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Workplace Eye Wellness Month 2023
Mariah Barr
9 mins read

Here Are 6 Things Trucking Companies Can Do to Promote Healthy Eye Habits Among Drivers 

As we all know, one of the most critical components to being a good truck driver is having great eyesight.

While age and genetics can have a profound impact on the quality of our vision, it's still up to each one of us to take care of our eyes. That said, it's extremely helpful when employers promote eye health to their employees, especially anyone who drives.

Since March is Workplace Eye Wellness Month, now's a great time to revisit your company's approach to employee vision care.

Below, we discuss six things trucking companies can do to promote healthy eye habits among drivers:

  • Offering food and snacks that boost eye health
  • Promoting proper rest to reduce eye strain
  • Encouraging mindfulness meditation
  • Providing protective eyewear
  • Educating people on how to choose the right sunglasses
  • Making sure drivers are up to date on their DOT physicals

1. Provide snacks that boost eye health.

The American Academy of Ophthalmology talks about 36 fabulous foods to boost eye health. These include the following: 

  • Orange-colored fruits and veggies. These foods are high in beta carotene, which converts into vitamin A, a must-have for healthy retinas and for avoiding dry eye. When people hear the words "beta carotene," most folks think of carrots, which are an excellent choice. But sweet potatoes have even more vitamin A. Apricots and cantaloupe work, too. (Dried apricots are an easy, portable snack!)
  • Foods rich in vitamin C. Vitamin C is an antioxidant. Simply put, this means it helps protect us from damage that happens due to unhealthy lifestyle habits or environmental factors. Citrus fruits of all kinds are good options. And what's easier than throwing a bag of oranges or tangerines into the cab of your truck?
  • Foods rich in vitamin E. Vitamin E is another antioxidant, and it can be found in plenty of easy-to-transport snacks with long shelf lives, like almonds and sunflower seeds.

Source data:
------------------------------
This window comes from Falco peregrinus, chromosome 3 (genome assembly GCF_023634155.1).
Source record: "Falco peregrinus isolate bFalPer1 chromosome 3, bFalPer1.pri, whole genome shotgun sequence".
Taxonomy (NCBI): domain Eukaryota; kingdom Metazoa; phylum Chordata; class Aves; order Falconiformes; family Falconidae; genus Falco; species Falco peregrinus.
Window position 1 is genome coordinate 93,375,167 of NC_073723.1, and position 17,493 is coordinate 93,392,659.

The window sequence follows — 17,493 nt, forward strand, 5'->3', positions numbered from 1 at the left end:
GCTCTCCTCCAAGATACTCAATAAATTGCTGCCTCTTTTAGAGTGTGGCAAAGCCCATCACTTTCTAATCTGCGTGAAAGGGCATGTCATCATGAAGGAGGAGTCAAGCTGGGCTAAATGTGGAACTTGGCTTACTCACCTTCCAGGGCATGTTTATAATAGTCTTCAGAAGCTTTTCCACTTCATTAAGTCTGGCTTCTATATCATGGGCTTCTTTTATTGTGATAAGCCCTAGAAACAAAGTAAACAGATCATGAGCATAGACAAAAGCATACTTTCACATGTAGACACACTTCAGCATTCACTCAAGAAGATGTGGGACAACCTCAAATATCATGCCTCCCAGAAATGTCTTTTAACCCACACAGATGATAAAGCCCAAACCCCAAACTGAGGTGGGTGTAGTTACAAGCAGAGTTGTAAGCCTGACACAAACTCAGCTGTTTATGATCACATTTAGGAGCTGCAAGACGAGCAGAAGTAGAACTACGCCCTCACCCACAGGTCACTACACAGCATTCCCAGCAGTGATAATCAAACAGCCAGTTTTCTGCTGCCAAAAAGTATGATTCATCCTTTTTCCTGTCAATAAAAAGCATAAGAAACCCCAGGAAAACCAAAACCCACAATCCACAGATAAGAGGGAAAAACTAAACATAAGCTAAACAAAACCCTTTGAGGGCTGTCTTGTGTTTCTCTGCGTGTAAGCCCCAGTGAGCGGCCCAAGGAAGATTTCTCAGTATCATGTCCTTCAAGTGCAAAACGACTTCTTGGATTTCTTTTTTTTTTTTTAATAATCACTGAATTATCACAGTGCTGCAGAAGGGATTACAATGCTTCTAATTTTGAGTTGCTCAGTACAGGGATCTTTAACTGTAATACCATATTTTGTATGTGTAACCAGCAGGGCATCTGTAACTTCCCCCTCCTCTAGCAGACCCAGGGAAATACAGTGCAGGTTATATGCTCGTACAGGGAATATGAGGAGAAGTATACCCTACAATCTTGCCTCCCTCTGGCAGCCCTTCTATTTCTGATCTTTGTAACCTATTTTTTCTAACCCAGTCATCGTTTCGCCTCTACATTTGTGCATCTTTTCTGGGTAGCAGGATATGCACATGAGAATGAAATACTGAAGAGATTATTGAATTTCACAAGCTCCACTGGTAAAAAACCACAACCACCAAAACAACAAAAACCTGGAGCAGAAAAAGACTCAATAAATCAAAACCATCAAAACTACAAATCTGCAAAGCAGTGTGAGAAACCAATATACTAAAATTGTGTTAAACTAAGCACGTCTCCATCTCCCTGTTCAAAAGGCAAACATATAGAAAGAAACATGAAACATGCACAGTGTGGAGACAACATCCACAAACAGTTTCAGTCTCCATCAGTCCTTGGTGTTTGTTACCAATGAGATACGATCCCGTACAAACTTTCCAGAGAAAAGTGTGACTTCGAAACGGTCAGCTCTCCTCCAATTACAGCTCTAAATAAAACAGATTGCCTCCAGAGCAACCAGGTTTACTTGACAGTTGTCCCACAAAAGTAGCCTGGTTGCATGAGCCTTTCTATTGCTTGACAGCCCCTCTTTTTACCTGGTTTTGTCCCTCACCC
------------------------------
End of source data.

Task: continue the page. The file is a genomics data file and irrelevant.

• Leafy greens. When are leafy greens NOT on the list? You might have heard the word "lutein" when it comes to eye health. Leafy greens have lots of lutein as well as zeaxanthin, both of which are important for healthy eyes. Encourage drivers to eat more salads. Luckily, plenty of rest stops and gas stations offer grab-and-go salads now.

It's worth noting that most doctors recommend getting all these good things from food sources rather than supplements. That said, some studies suggest a fish oil supplement could be beneficial for preventing dry eye, but debate persists. Always encourage drivers to talk to their doctors about their own individual needs. 

WILDCARD IDEA: If you truly want to get more truckers on board with eating salads, consider a gamification strategy. For every salad they eat (they can save and share their receipts), they can get points that they cash in each quarter for something meaningful—free swag, an Amazon gift card, or maybe even an extra paid day off.

2. Promote proper rest so drivers can avoid eye strain.

Preventing driver fatigue is an important issue in and of itself. But by promoting proper rest, you'll also be helping drivers protect their eyesight. 

Keep in mind that even though eye strain won't cause permanent damage, it can still be problematic and potentially dangerous since it can cause blurry or double vision, headaches, neck and back pain, and difficulty concentrating. In other words, things you definitely don't want happening to your drivers while they're on the road. 

3. Encourage mindfulness and meditation off-road.